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Watch man Loretta hopes '06 is right time

RANCHO SANTA FE, Calif. -- In the beginning, it was called Rancho Zorro, named by the 1920s Hollywood actor who originally made the movie role famous. Douglas Fairbanks Jr. and his actress wife, Mary Pickford, planted groves of Valencia oranges here, but as the story goes, the couple divorced before they got around to building their dream house, and Fairbanks's second wife decided it was too countrified for her tastes.

Now, it is called Fairbanks Ranch, a gated enclave of elegant homes among the most exclusive in the United States, featured on ''Lifestyles of the Rich and Famous." It lies in the foothills above Del Mar, the beautiful ocean resort just north of San Diego known for its racetrack (''where surf and turf meet").

It is but coincidence that Mark Loretta, the new Red Sox second baseman and fledgling horologist (more on that later), should live in a place named after an actor, just as it was not his intention to go to Northwestern University because it was a school that could boast an all-star alumni team of thespians, from classic stars like Charlton Heston, Warren Beatty, and Ann-Margret to those of more recent vintage, Julia Louis-Dreyfus (''Seinfeld"), David Schwimmer (''Friends"), and Heather Headley (''Lion King").

Loretta, a Southern California kid who grew up in Arcadia, home to another notable racetrack, Santa Anita, went to Northwestern to play baseball, even though the roster of NU grads who have gone to the big leagues is considerably slimmer than the roster of stars that dazzled on the silver screen and Broadway stage. Former catcher and new Marlins manager Joe Girardi went to NU, and Sox fans might remember John Trautwein, a pitcher who made a cameo appearance on the '88 team. But the most famous NU grad with baseball connections is a commissioner, Kenesaw Mountain Landis, the autocratic former federal judge who banned Shoeless Joe Jackson and his ''Black Sox" teammates after the 1919 scandal.

Why did Loretta leave the California sun to go to the Chicago-area university?

''My lifelong dream and goal was to play professional baseball," said Loretta, sitting in his poinsettia-bedecked living room on a recent afternoon, shortly after the painful experience of watching Northwestern lose to UCLA in the Sun Bowl with UCLA alumnus (and instant Sox legend) Dave Roberts, recipient of a steak dinner at a restaurant to be named, courtesy of a wager with his former Padre teammate.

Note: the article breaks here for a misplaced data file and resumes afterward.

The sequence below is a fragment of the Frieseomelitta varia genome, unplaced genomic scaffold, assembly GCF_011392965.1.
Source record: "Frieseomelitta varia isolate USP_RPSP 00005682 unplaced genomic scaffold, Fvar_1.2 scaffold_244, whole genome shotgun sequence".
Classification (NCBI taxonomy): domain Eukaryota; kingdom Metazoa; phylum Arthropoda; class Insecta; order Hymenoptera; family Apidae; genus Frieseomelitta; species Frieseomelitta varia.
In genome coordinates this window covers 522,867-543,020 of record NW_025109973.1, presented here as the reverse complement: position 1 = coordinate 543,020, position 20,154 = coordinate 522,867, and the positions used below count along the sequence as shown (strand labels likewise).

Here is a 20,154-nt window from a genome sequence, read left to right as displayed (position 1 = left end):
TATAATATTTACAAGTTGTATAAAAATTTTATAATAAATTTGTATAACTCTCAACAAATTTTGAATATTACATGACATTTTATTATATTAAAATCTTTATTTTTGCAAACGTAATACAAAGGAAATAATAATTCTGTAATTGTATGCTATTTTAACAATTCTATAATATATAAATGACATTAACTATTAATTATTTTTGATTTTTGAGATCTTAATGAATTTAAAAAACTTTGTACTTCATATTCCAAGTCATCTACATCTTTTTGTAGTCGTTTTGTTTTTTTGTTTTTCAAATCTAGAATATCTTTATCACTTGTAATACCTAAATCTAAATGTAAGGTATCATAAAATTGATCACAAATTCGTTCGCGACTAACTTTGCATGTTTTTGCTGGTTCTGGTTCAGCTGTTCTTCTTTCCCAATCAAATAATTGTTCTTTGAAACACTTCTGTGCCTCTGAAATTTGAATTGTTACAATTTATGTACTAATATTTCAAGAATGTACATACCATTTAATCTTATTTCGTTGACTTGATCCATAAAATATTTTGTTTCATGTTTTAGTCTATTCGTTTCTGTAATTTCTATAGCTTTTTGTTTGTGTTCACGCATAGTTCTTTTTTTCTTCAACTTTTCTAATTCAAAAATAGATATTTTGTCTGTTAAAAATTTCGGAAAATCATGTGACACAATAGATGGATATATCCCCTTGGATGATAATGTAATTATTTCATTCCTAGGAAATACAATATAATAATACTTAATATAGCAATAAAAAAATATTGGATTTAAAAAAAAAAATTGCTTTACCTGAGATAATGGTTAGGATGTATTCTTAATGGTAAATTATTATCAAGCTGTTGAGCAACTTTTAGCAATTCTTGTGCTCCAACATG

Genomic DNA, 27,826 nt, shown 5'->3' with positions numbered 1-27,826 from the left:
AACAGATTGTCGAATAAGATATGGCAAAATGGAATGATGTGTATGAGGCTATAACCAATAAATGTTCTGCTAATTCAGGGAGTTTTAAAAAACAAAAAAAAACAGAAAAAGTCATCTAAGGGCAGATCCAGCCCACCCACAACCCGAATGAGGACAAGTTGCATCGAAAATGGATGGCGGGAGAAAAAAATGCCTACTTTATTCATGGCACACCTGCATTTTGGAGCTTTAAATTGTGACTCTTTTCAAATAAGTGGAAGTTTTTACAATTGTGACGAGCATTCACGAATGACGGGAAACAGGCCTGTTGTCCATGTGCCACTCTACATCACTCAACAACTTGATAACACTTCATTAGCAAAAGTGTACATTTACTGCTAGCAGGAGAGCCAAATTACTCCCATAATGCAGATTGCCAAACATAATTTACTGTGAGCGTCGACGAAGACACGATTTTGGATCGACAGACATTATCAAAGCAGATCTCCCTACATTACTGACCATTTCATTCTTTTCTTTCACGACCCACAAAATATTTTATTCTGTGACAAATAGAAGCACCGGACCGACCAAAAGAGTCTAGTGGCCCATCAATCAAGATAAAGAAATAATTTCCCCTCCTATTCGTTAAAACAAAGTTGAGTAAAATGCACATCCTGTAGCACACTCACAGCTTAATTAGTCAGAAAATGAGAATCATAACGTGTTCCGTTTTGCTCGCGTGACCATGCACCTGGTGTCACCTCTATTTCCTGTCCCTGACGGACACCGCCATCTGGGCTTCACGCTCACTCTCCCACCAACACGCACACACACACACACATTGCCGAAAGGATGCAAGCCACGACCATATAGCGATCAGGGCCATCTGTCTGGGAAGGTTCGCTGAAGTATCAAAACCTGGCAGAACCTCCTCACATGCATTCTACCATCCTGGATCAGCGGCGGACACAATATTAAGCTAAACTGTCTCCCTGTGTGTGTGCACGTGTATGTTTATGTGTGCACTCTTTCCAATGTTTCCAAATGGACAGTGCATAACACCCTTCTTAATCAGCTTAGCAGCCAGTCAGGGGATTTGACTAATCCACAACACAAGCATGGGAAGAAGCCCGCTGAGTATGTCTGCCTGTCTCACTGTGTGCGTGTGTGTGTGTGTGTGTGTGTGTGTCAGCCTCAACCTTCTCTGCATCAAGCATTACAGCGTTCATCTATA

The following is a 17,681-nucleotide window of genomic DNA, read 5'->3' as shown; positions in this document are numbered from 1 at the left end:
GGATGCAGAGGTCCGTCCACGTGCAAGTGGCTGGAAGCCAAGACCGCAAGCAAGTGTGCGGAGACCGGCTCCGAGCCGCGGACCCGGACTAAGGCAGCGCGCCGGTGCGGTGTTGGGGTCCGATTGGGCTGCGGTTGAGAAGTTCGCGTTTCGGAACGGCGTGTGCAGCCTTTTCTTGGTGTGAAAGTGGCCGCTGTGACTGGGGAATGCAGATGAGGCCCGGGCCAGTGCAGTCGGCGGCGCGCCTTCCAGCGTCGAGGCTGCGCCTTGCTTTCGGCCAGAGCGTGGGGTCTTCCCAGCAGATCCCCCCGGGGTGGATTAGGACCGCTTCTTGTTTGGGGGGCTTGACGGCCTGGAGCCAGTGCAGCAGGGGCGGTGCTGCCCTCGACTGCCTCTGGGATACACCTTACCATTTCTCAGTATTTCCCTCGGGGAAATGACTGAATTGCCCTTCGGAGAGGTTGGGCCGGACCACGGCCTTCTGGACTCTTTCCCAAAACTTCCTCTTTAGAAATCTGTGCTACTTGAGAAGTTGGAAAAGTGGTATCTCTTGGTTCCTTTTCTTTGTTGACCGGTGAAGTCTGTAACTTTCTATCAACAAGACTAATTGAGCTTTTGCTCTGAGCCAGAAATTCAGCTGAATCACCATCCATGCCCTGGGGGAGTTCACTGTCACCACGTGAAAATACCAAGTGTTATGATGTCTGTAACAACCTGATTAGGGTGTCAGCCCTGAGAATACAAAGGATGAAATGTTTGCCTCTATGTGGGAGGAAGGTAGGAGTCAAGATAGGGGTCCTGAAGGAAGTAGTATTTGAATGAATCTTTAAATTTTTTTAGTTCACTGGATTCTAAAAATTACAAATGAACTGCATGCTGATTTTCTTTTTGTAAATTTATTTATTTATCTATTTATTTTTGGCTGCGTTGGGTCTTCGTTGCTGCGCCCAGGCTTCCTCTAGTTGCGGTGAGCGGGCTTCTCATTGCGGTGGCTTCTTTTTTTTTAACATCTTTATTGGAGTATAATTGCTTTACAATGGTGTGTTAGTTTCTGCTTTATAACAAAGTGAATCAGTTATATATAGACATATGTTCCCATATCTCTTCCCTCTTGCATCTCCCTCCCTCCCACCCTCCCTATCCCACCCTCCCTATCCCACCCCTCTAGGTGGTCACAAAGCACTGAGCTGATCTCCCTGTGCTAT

''But I was realistic, too. I knew I wasn't a five-tool player, so I needed something to fall back on. That's where the academics came in."

Loretta, who was told by the schools closer to home, like UCLA and his parents' alma mater, Loyola-Marymount, that he might get a chance to start by his junior year, started all four years at NU, and was Big Ten MVP his senior year, when he hit .408.

While there, he met his future wife, Hilary, a Chicago-area native and competitive skier who went to New England College in Henniker, N.H. He also majored in business, or as the undergraduate program was known, ''organizational studies," and obtained his degree on time, and after the Milwaukee Brewers drafted him after his senior year in 1993, he was able to leverage his negotiating position with the Brewers by telling them that Kmart had offered him a spot in its executive training program.

''I told them, 'I got an offer from Kmart at 'X,' you've gotta at least match that," Loretta said with a smile. ''That probably got me an extra 500 bucks."

There was never any doubt which career track Loretta would follow. Two years later, he was in the big leagues, and now, after being traded last month by the Padres to the Red Sox for catcher Doug Mirabelli, he is joining a team whose publicist, Glenn Geffner, not only is another NU alum but has an older brother, Steve, who was Loretta's teammate at NU and succeeded him in the Wildcats' lineup.

Comparisons to Gwynn
Loretta thought he had a home in San Diego, especially after averaging .325, 37 doubles, 14 home runs, 91 runs, and 74 RBIs in his first two seasons in San Diego, 2003 and 2004. In '04, when Loretta hit a career-best .335 and became the first Padre other than Tony Gwynn to collect 200 hits in a season, Padres manager Bruce Bochy likened Loretta's consistency at the plate to the future Hall of Famer's. That might sound like eyewash, except Gwynn said he agreed.

That season, Loretta also became an All-Star for the first time, all the more reason for Theo Epstein, the once and future (?) Sox GM, to lament that he was unable to persuade Loretta to sign with the Sox when he became a free agent after the 2002 season. Epstein actually offered Loretta more money than the Padres did, but the Sox had just picked up Todd Walker and Loretta didn't want to risk becoming a utility player in Boston, even though in the course of his career he has played every infield position and left field, too.

But last season, Loretta tore the ligament in his left thumb, for the second time in his career, in another one of those ''car wreck" injuries, as he called it, that have plagued him in the latter half of his career. Car-wreck injuries are freak occurrences, as opposed to nagging hamstring pulls or groin strains. By that definition, Loretta has staged a one-man demolition derby.